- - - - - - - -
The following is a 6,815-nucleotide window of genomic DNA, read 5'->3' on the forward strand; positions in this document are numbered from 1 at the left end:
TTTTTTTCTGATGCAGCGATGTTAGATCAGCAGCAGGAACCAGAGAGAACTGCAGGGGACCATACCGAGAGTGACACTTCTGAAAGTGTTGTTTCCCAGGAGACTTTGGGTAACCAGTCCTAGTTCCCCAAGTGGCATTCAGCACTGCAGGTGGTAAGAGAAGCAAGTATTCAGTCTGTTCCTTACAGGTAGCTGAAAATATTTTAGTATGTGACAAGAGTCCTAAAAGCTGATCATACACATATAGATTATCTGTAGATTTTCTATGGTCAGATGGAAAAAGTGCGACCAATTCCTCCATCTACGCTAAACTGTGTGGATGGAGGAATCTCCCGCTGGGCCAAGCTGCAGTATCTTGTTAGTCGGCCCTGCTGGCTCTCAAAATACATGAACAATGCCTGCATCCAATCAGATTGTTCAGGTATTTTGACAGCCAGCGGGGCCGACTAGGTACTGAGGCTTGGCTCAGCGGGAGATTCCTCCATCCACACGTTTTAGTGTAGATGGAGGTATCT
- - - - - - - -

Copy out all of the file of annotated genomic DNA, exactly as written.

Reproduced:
The following is a 6,815-nucleotide window of genomic DNA, read 5'->3' on the forward strand; positions in this document are numbered from 1 at the left end:
TTTTTTTCTGATGCAGCGATGTTAGATCAGCAGCAGGAACCAGAGAGAACTGCAGGGGACCATACCGAGAGTGACACTTCTGAAAGTGTTGTTTCCCAGGAGACTTTGGGTAACCAGTCCTAGTTCCCCAAGTGGCATTCAGCACTGCAGGTGGTAAGAGAAGCAAGTATTCAGTCTGTTCCTTACAGGTAGCTGAAAATATTTTAGTATGTGACAAGAGTCCTAAAAGCTGATCATACACATATAGATTATCTGTAGATTTTCTATGGTCAGATGGAAAAAGTGCGACCAATTCCTCCATCTACGCTAAACTGTGTGGATGGAGGAATCTCCCGCTGGGCCAAGCTGCAGTATCTTGTTAGTCGGCCCTGCTGGCTCTCAAAATACATGAACAATGCCTGCATCCAATCAGATTGTTCAGGTATTTTGACAGCCAGCGGGGCCGACTAGGTACTGAGGCTTGGCTCAGCGGGAGATTCCTCCATCCACACGTTTTAGTGTAGATGGAGGTATCT